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Opinion

‘Football has played an important part in my life. I’m not particularly proud of that’

There’s a great deal to hate about football these days. But Sam Delaney says there’s a lot of beauty in the game too, like the life-long bonds you form with friends and fans.

There’s a great deal to hate about football these days. The dirty money, the flagrant corruption, the aggressive promotion of gambling companies that facilitate addiction and suicide. 

And then there are the persistent elements of racism, homophobia and whatever other ugly intolerances that coked-up fans can conjure a chant about. Urgh. What a cesspit the beautiful game has become.

And yet I just can’t quit my football habit. A man like me has nowhere else to go. I love watching football, playing football, talking, thinking and dreaming about football and I won’t ever be able to stop. 

I like it because it is simple and exciting and, yes, sometimes beautiful. But more than the stuff on the pitch, I love what football has given me personally: a lifetime of memories and experiences that would not otherwise have existed but for my hopeless, romantic devotion to what is, essentially, a daft child’s game.

More than anything, football gave me friendship. Growing up in west London while supporting West Ham, a team from the other side of the city, wasn’t easy. There were Chelsea and QPR fans. There were even a few who followed Spurs and Liverpool.

But supporting an unsuccessful club that lived 26 stops away on the District Line just provoked playground bemusement and ridicule. 

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So when I met another kid cursed with the same strange West Ham fixation as me, the bond we formed was instant and long-lasting. We shared a niche worldview and set of formative experiences that few others could ever understand. This is how I met my best mate Ollie, when I was six, both wearing West Ham shirts on a school trip to a canal in Brentford.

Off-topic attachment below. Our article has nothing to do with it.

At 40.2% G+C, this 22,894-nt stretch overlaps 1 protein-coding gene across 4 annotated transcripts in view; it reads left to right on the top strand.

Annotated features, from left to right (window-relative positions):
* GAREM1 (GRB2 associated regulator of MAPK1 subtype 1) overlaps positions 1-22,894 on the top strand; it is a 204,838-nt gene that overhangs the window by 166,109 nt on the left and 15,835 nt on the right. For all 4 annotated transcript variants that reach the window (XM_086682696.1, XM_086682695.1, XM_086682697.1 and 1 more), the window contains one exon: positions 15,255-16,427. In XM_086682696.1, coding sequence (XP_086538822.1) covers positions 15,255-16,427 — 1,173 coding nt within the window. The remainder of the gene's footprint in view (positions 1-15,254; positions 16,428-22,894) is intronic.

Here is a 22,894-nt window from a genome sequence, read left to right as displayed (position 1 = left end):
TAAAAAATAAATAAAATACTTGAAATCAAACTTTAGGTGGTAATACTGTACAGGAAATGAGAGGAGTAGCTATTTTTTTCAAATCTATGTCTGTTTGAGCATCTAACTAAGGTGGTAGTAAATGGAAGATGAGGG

Last week the two of us, now both dads in our mid-forties, travelled to Spain together to watch West Ham play Sevilla. We lost the game but the trip – 36 hours across Europe full of laughter and stupidity and nostalgia and a pervading sense of carefree optimism that is all too rare in middle age – was magical. 

When we were away we learned that Roman Abramovich had been relieved of Chelsea football club by the government. Of course, there was a great deal of celebration and gloating among West Ham fans. But I also wondered what would happen to those Chelsea fans Ollie and I once bickered with in the playground when we were kids; they would be old like us now.

Their friendships and memories and parts of their identity would be married to their club just like ours were; if the club somehow died so too would a part of them.

I generally deplore the corny romanticism of the dewy eyed football fan. I find the marketing that surrounds football fandom, focused as it usually is on a mixture of dreary bants and mawkish sentimentality, to be patronising and trite. 

That said, the existential crisis being faced by Chelsea and, by extension, football in general has made me face the facts. Football really has played an important part in my life. I’m not particularly proud of that – but there we have it. It’s just a game but it’s a game that’s capable of bringing people together in a meaningful way. It generates bonds, connections, humanity and joy. 

It’s such a shame that we let a bunch of cynical bastards use their money to exploit all of that love. Sometimes I wish I’d just got into stamp collecting.

Read more at samdelaney.substack.com
@DelaneyMan

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